7. Oaxaca, Ronald, 1973. "Male-Female Wage Differentials in Urban Labor Markets," International Economic Review, Department of Economics, University of Pennsylvania and Osaka University Institute of Social and Economic Research Association, vol. 14(3), pages 693-709, October.
  8. Grimm, Michael & Kruger, Jens & Lay, Jann, 2011. "Barriers to entry and returns to capital in informal activities : evidence from Sub-Saharan Africa," Social Protection Discussion Papers 77927, The World Bank.
  9. Nathalie Colombier & David Masclet, 2008. "Intergenerational correlation in self employment: some further evidence from French ECHP data," Small Business Economics, Springer, vol. 30(4), pages 423-437, April.
  10. Denis Cogneau & Thomas Bossuroy & Philippe De Vreyer & Charlotte Guénard & Victor Hiller & Phillippe Leite & Sandrine Mesplé-Somps & Laure Pasquier-Doumer & Constance Torelli, 2006. "Inequalities and equity in Africa," Working Papers DT/2006/11, DIAL (Développement, Institutions et Mondialisation).
  11. Bernard F. Lentz & David N. Laband, 1990. "Entrepreneurial Success and Occupational Inheritance among Proprietors," Canadian Journal of Economics, Canadian Economics Association, vol. 23(3), pages 563-79, August.
  12. Chen, Martha Alter, 2005. "Rethinking the Informal Economy: Linkages with the Formal Economy and the Formal Regulatory Environment," Working Paper Series RP2005/10, World Institute for Development Economic Research (UNU-WIDER).
  13. Thomas Dunn & Douglas Holtz-Eakin, 2000. "Financial Capital, Human Capital, and the Transition to Self-Employment:Evidence from Intergenerational Links," NBER Working Papers 5622, National Bureau of Economic Research, Inc.
  14. José Mata & José A. F. Machado, 2005. "Counterfactual decomposition of changes in wage distributions using quantile regression," Journal of Applied Econometrics, John Wiley & Sons, Ltd., vol. 20(4), pages 445-465.
  15. Dunn, Thomas & Holtz-Eakin, Douglas, 2000. "Financial Capital, Human Capital, and the Transition to Self-Employment: Evidence from Intergenerational Links," Journal of Labor Economics, University of Chicago Press, vol. 18(2), pages 282-305, April.
Full references (including those not matched with items on IDEAS)

Citations

Citations are extracted by the CitEc Project, subscribe to its RSS feed for this item.
as in new window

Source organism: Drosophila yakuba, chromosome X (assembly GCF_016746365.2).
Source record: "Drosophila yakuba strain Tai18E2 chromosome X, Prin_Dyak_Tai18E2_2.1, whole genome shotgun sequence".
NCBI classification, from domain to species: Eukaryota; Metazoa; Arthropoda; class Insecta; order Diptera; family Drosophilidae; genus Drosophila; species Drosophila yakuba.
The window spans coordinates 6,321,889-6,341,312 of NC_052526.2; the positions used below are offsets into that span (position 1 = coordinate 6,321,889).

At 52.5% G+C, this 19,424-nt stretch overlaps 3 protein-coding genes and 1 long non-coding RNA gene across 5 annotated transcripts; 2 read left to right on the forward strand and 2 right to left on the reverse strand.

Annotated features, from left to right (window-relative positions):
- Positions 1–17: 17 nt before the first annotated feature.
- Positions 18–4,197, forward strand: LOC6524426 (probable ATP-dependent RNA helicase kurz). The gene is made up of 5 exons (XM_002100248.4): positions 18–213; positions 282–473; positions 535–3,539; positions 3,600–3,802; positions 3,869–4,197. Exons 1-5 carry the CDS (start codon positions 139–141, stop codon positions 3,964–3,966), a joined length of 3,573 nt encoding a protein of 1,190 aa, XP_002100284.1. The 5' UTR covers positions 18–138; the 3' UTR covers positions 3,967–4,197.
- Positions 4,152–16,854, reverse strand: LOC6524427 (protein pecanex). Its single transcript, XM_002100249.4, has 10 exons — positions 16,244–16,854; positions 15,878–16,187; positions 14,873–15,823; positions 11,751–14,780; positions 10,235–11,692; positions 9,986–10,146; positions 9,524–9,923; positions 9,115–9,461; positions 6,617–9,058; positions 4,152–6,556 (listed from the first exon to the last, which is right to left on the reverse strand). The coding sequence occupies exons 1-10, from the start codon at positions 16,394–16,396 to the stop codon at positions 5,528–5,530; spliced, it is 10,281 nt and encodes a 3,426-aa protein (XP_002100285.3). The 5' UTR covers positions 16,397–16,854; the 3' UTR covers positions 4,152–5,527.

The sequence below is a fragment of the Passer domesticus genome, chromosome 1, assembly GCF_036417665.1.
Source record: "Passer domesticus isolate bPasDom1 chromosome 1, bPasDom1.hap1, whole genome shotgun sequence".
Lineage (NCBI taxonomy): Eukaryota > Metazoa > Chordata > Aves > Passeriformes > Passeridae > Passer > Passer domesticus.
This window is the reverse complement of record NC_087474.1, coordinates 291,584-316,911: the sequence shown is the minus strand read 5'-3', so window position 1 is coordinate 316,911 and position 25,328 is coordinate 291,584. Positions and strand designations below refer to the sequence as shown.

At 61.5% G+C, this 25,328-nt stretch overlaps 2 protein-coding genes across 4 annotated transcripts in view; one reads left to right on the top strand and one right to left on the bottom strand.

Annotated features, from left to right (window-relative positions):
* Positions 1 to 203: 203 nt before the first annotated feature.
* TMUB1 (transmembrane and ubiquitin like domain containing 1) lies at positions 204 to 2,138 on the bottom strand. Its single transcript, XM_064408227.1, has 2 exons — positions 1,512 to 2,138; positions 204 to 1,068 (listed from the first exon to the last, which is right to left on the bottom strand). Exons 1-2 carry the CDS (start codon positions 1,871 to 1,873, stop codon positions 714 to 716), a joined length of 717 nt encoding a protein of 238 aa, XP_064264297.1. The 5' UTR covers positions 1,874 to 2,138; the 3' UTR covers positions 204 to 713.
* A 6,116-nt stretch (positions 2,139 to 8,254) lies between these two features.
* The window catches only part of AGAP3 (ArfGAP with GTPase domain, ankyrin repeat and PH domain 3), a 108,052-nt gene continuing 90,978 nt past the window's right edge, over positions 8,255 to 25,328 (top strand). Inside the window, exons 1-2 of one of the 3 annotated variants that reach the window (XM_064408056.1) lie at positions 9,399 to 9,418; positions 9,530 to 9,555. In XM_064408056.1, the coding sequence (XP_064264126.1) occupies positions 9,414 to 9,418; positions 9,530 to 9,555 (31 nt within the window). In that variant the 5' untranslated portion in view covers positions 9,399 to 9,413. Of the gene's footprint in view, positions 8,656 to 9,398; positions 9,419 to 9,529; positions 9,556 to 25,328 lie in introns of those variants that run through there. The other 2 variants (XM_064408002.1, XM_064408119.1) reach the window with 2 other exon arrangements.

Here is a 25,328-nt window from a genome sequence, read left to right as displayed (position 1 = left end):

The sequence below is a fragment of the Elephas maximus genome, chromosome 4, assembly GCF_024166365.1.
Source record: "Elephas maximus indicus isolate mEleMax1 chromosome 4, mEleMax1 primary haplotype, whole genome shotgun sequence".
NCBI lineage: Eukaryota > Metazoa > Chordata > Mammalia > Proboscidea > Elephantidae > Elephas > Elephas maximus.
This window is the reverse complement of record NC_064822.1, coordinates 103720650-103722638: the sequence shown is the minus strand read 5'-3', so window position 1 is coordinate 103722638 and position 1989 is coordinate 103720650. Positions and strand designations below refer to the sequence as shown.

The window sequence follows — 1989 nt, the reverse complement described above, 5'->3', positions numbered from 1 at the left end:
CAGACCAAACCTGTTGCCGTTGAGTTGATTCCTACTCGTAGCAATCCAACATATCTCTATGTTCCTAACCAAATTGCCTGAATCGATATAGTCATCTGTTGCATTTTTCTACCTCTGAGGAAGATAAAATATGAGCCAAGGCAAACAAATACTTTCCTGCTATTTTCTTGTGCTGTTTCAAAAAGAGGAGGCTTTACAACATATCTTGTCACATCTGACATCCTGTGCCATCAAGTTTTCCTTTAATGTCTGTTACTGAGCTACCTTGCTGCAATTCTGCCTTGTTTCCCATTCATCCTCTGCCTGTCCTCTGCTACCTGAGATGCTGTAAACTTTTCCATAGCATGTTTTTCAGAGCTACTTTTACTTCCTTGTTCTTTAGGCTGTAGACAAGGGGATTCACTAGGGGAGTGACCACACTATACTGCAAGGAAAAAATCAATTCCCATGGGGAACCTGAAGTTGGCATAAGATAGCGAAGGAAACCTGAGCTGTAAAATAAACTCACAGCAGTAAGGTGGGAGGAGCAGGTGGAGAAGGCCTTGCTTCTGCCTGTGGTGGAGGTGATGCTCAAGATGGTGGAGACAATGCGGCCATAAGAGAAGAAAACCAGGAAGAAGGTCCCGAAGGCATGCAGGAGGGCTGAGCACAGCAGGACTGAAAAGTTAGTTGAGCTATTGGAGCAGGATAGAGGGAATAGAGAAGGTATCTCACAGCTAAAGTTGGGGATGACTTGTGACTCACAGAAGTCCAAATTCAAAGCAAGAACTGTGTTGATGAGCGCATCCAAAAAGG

Cited by:
  1. Nordman, Christophe Jalil & Vaillant, Julia, 2014. "Inputs, Gender Roles or Sharing Norms? Assessing the Gender Performance Gap Among Informal Entrepreneurs in Madagascar," IZA Discussion Papers 8046, Institute for the Study of Labor (IZA).
  2. Mboutchouang, Vincent De Paul & Kenneck, Joseph Massil & Mbenga Bindop, Kunz Modeste, 2013. "Transmission Intergénérationelle de l’Entrepreneuriat et Performance des Unités de Production Informelles au Cameroun," MPRA Paper 50133, University Library of Munich, Germany, revised Aug 2013.

Lists

This item is not listed on Wikipedia, on a reading list or among the top items on IDEAS.

Statistics

Access and download statistics

Corrections

When requesting a correction, please mention this item's handle: RePEc:dau:papers:123456789/7080. See general information about how to correct material in RePEc.

For technical questions regarding this item, or to correct its authors, title, abstract, bibliographic or download information, contact: (Alexandre Faure).

If you have authored this item and are not yet registered with RePEc, we encourage you to do it here. This allows to link your profile to this item. It also allows you to accept potential citations to this item that we are uncertain about.

If references are entirely missing, you can add them using this form.

If the full references list an item that is present in RePEc, but the system did not link to it, you can help with this form.

If you know of missing items citing this one, you can help us creating those links by adding the relevant references in the same way as above, for each refering item. If you are a registered author of this item, you may also want to check the "citations" tab in your profile, as there may be some citations waiting for confirmation.

Please note that corrections may take a couple of weeks to filter through the various RePEc services.